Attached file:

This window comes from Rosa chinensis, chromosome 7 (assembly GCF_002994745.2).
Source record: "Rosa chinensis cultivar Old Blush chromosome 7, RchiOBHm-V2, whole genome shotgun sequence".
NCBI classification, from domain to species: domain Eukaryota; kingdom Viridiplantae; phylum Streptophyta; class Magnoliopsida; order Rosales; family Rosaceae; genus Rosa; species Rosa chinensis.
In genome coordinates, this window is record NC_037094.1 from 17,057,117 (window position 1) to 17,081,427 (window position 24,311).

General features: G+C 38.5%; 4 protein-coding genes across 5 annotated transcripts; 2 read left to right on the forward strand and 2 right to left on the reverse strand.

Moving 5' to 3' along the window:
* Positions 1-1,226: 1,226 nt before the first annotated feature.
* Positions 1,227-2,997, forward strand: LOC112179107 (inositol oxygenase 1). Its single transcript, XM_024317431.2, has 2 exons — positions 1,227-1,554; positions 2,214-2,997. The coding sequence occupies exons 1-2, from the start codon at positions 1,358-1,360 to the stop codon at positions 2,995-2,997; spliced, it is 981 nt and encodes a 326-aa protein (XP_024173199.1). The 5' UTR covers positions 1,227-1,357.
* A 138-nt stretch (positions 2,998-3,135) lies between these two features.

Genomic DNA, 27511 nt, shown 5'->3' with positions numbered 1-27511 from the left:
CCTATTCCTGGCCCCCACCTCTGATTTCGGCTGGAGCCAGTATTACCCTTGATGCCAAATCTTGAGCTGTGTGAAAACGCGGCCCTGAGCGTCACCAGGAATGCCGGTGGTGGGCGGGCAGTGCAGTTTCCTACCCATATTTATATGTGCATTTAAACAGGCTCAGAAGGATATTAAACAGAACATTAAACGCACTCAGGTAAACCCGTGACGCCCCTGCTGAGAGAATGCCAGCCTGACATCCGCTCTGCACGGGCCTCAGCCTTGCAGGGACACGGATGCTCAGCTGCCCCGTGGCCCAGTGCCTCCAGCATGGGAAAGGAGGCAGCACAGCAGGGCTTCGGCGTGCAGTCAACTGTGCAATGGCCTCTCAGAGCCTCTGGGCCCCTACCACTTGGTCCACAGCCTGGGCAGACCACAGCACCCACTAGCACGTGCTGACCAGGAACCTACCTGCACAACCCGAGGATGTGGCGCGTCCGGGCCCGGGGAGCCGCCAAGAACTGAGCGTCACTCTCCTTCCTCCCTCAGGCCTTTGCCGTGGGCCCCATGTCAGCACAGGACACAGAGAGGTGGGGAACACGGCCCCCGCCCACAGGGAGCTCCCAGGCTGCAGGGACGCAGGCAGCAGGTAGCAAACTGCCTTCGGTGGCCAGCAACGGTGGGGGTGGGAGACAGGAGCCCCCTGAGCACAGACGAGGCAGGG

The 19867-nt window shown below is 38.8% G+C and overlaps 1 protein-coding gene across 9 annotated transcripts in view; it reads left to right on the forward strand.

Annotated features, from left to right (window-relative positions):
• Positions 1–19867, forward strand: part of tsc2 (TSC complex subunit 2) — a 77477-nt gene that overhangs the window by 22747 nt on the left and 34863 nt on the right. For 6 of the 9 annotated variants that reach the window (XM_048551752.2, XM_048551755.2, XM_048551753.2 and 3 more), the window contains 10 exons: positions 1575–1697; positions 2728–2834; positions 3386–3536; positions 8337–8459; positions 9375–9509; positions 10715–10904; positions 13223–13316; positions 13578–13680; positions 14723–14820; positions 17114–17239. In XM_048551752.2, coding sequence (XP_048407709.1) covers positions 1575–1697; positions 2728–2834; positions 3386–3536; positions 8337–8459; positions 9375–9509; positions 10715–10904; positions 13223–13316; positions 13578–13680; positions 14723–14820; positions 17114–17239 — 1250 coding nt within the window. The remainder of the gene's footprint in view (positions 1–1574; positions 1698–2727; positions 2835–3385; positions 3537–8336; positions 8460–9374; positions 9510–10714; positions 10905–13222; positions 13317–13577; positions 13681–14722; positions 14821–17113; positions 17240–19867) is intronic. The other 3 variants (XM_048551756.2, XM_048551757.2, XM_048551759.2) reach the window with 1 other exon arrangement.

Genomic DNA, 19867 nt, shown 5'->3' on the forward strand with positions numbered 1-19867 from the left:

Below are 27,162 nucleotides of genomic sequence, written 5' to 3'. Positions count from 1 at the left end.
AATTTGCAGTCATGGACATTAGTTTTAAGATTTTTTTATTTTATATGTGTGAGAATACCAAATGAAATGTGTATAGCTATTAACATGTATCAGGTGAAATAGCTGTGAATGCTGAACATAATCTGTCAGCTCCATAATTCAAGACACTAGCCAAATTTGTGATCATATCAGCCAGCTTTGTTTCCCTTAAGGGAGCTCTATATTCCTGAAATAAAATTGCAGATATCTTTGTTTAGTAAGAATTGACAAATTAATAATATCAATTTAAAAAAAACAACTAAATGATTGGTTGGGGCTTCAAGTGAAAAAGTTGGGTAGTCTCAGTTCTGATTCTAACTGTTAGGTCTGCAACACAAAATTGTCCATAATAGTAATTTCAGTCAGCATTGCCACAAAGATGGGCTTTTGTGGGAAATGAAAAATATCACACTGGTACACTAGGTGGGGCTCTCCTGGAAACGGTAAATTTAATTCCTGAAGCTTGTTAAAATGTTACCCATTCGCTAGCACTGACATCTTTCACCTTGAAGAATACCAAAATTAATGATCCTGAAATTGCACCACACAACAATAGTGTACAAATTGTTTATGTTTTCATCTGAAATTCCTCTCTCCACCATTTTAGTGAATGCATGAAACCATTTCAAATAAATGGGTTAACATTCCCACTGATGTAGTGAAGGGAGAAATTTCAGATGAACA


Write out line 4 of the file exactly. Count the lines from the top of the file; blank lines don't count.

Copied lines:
In genome coordinates, this window is record NC_037094.1 from 17,057,117 (window position 1) to 17,081,427 (window position 24,311).